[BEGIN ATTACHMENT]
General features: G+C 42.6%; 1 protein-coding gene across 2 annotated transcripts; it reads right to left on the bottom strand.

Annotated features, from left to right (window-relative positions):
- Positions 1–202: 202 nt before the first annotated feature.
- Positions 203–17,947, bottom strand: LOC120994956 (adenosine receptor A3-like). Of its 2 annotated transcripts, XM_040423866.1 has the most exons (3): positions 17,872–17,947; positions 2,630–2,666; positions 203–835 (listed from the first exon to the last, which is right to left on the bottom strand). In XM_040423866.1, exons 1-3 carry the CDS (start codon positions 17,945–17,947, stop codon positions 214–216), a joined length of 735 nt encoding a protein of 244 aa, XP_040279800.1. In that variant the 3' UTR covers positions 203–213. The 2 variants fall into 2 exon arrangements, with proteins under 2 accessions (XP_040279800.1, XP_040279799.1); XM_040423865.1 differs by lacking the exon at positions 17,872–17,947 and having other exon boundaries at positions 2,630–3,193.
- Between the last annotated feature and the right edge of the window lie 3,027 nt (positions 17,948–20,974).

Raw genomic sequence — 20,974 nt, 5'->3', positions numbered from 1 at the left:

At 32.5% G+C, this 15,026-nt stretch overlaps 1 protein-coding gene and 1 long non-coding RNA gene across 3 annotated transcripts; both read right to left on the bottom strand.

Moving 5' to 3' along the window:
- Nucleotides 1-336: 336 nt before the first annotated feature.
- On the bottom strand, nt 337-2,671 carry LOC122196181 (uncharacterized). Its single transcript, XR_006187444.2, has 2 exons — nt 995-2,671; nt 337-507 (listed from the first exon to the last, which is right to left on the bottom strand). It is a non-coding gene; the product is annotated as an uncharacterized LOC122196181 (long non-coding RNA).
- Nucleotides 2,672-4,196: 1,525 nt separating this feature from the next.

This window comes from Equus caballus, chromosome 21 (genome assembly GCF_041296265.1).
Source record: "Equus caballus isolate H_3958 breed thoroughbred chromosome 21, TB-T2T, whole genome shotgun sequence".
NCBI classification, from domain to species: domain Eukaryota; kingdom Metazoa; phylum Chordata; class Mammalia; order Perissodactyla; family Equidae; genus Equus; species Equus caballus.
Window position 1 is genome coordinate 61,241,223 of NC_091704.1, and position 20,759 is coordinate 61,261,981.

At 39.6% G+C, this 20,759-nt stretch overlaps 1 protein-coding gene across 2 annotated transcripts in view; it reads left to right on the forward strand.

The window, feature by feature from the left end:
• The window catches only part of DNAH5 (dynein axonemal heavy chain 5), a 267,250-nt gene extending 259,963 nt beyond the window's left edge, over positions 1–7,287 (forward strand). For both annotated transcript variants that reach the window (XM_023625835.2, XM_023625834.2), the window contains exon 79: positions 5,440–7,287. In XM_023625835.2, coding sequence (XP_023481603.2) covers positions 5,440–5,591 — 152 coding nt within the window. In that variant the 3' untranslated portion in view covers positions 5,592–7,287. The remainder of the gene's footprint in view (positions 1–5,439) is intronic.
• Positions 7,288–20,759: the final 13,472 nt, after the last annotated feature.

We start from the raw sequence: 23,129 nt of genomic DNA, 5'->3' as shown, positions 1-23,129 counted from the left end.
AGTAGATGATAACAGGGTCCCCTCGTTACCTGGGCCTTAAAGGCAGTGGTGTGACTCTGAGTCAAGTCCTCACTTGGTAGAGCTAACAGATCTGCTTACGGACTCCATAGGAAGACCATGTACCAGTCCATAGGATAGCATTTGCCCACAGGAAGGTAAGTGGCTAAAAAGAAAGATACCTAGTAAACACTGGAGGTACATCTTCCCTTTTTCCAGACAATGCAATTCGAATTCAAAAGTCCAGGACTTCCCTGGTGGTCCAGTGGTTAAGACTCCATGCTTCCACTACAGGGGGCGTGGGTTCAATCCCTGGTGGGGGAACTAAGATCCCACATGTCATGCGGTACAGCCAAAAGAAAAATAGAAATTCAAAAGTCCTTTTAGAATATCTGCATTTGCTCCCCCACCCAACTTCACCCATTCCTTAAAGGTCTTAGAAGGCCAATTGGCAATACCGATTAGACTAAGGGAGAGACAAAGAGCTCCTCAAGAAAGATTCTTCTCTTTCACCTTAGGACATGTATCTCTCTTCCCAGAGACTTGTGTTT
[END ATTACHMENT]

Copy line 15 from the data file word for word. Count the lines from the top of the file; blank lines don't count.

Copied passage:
Window position 1 is genome coordinate 61,241,223 of NC_091704.1, and position 20,759 is coordinate 61,261,981.